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CSE331_HW3

# CSE331_HW3 - 2200 k P(k 4.5 A proof by mathematical...

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3.27 If the recursive routine in Section 2.4 used to compute Fibonacci numbers is run for N=50, is stack space likely to run out? Why or why not? long fib( int n) { if (n<=1) return 1; else return fib(n-1) + fib(n-2); } It is likely to run out of space because for this recursive routine because as N gets larger the running time and the amount of space used grows exponentially. If this was not a stack and was an array using a loop there would never be a space issue unless N was extremely large. So basically it boils down to how stack’s elements are accessed and the way this particular function is run especially since it is recursive. 4.4 A proof by mathematical induction that P(n) filled nodes -> P(n+1) null nodes is true for every positive integer n consists of 2 steps. 1. Basis step. Show that proposition P(1) is true. 1 N N 2. Inductive step. For every positive k, the implication P(k) P(k+1) is true. P(k) for every k is proved by inductive hypothesis . [P(1) 2200 k (P(k) P(k+1))]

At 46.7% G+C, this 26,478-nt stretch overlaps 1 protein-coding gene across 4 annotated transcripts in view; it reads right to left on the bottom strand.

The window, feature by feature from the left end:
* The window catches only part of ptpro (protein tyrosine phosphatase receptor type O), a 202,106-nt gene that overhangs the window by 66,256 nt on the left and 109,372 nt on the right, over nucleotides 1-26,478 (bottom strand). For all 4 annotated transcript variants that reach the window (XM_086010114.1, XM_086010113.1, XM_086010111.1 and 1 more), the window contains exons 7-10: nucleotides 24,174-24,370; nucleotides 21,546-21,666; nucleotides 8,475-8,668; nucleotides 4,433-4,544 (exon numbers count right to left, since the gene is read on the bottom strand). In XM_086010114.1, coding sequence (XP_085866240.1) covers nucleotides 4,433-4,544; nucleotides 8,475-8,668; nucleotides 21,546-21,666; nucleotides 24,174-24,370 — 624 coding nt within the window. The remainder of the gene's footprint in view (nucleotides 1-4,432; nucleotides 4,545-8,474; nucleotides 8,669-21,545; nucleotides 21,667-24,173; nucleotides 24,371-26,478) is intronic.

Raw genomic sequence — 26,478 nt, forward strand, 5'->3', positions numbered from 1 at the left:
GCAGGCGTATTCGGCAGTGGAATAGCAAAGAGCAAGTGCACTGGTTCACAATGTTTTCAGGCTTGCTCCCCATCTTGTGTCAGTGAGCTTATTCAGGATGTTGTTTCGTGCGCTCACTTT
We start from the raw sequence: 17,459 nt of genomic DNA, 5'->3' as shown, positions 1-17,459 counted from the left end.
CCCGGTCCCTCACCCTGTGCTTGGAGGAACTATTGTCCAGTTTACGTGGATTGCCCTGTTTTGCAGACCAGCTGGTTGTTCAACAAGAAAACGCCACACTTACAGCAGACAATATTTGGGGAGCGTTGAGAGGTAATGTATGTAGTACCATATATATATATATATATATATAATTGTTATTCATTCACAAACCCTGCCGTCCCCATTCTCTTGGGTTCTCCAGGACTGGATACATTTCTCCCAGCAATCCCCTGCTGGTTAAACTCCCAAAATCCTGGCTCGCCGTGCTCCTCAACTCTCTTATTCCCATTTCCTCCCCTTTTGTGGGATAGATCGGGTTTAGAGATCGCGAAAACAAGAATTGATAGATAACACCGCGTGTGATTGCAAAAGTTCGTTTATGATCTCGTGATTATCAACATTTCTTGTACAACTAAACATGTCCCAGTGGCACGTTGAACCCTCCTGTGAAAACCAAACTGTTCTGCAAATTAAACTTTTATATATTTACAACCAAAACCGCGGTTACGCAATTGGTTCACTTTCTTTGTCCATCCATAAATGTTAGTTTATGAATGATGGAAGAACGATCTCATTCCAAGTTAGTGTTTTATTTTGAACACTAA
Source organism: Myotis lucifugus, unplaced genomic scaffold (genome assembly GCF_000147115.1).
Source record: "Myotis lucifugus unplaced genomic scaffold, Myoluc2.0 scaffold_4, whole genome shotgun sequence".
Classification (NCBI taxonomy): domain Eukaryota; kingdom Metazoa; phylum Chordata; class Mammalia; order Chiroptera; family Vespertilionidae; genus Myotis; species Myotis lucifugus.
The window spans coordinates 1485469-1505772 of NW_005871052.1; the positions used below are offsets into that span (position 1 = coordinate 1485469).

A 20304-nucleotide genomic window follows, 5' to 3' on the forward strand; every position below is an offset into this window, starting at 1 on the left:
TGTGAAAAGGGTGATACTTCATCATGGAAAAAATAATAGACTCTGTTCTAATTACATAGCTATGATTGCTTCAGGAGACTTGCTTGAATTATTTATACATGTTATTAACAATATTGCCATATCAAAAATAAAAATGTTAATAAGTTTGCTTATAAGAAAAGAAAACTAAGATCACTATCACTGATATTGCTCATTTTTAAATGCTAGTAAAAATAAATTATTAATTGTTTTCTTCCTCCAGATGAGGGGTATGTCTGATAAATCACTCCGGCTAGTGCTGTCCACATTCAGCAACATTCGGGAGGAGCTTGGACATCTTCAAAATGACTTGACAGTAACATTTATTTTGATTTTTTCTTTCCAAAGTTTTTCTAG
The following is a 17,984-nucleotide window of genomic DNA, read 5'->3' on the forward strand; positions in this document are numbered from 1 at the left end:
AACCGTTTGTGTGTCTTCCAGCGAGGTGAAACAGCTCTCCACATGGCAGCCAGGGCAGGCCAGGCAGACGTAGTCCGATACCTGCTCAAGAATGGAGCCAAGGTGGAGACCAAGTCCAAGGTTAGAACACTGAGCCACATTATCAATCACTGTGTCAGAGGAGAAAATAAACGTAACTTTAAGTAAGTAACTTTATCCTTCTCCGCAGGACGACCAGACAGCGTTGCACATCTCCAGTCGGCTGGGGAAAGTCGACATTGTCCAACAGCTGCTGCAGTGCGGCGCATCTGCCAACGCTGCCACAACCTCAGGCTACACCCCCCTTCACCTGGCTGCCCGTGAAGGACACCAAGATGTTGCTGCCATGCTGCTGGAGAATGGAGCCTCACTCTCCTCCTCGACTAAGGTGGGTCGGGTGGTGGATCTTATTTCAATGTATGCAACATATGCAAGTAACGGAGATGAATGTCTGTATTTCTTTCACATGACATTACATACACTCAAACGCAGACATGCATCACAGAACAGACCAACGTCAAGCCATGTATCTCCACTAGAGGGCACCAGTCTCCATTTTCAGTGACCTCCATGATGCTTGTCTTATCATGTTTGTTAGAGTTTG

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Unformatted text preview: 2200 k P(k) 4.5 A proof by mathematical induction that the maximum number of nodes in a binary tree of height P(h) = 2 h+1-1 is true for all positive integers h. 1. Basis step. Show that proposition P(1) is true. P(1) = 2 1+1-1 = 3. As the following tree shows, the height is one because the root is not including and there are 3 nodes. 1 N N 2. Inductive step. For every positive k, the implication P(k) → P(k+1) is true. P(k) = 2 k+1-1 <=> P(k+1) = 2 (k+1)+1-1 2 k+1-1 <=> 2 (k+1)+1-1 (2 k + 2) -1 <=> (2 k + 2 2 ) -1 2 k + 2 <=> 2 k + 4 2<=> 4 2 1 <=> 2 1+1 2 k <=> 2 (k+1) 4.6 A proof by mathematical induction that P(n) filled nodes -> P(n+1) null nodes is true for every positive integer n consists of 2 steps. 1. Basis step. Show that proposition P(1) is true. 1 N N 2. Inductive step. For every positive k, the implication P(k) → P(k+1) is true. P(k) for every k is proved by inductive hypothesis . [P(1) ∧ 2200 k (P(k) → P(k+1))] → 2200 k P(k)...
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